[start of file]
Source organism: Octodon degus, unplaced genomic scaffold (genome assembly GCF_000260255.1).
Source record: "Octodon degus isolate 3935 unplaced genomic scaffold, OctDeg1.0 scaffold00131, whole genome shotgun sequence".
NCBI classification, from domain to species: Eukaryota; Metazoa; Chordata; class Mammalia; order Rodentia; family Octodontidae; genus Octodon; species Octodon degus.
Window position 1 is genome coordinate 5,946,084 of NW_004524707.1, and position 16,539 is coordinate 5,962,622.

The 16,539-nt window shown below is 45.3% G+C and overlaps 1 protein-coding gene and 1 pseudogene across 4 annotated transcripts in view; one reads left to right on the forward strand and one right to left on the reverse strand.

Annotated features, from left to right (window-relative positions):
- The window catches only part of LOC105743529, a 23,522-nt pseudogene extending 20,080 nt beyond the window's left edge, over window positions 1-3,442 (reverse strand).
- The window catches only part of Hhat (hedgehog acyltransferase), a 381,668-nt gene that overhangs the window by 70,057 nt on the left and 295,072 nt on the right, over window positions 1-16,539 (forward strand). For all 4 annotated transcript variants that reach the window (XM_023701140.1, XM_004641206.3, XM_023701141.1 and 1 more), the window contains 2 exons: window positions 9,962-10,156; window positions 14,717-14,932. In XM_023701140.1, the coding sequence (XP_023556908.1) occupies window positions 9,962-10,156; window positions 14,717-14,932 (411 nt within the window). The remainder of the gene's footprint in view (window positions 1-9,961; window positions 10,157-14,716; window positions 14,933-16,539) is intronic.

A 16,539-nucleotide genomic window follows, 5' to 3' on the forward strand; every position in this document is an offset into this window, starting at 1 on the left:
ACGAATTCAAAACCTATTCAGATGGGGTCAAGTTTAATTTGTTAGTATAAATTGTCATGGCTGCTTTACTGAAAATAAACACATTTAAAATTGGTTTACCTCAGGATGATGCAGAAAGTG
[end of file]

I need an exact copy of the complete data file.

Source organism: Octodon degus, unplaced genomic scaffold (genome assembly GCF_000260255.1).
Source record: "Octodon degus isolate 3935 unplaced genomic scaffold, OctDeg1.0 scaffold00131, whole genome shotgun sequence".
NCBI classification, from domain to species: Eukaryota; Metazoa; Chordata; class Mammalia; order Rodentia; family Octodontidae; genus Octodon; species Octodon degus.
Window position 1 is genome coordinate 5,946,084 of NW_004524707.1, and position 16,539 is coordinate 5,962,622.

The 16,539-nt window shown below is 45.3% G+C and overlaps 1 protein-coding gene and 1 pseudogene across 4 annotated transcripts in view; one reads left to right on the forward strand and one right to left on the reverse strand.

Annotated features, from left to right (window-relative positions):
- The window catches only part of LOC105743529, a 23,522-nt pseudogene extending 20,080 nt beyond the window's left edge, over window positions 1-3,442 (reverse strand).
- The window catches only part of Hhat (hedgehog acyltransferase), a 381,668-nt gene that overhangs the window by 70,057 nt on the left and 295,072 nt on the right, over window positions 1-16,539 (forward strand). For all 4 annotated transcript variants that reach the window (XM_023701140.1, XM_004641206.3, XM_023701141.1 and 1 more), the window contains 2 exons: window positions 9,962-10,156; window positions 14,717-14,932. In XM_023701140.1, the coding sequence (XP_023556908.1) occupies window positions 9,962-10,156; window positions 14,717-14,932 (411 nt within the window). The remainder of the gene's footprint in view (window positions 1-9,961; window positions 10,157-14,716; window positions 14,933-16,539) is intronic.

A 16,539-nucleotide genomic window follows, 5' to 3' on the forward strand; every position in this document is an offset into this window, starting at 1 on the left:
ACGAATTCAAAACCTATTCAGATGGGGTCAAGTTTAATTTGTTAGTATAAATTGTCATGGCTGCTTTACTGAAAATAAACACATTTAAAATTGGTTTACCTCAGGATGATGCAGAAAGTG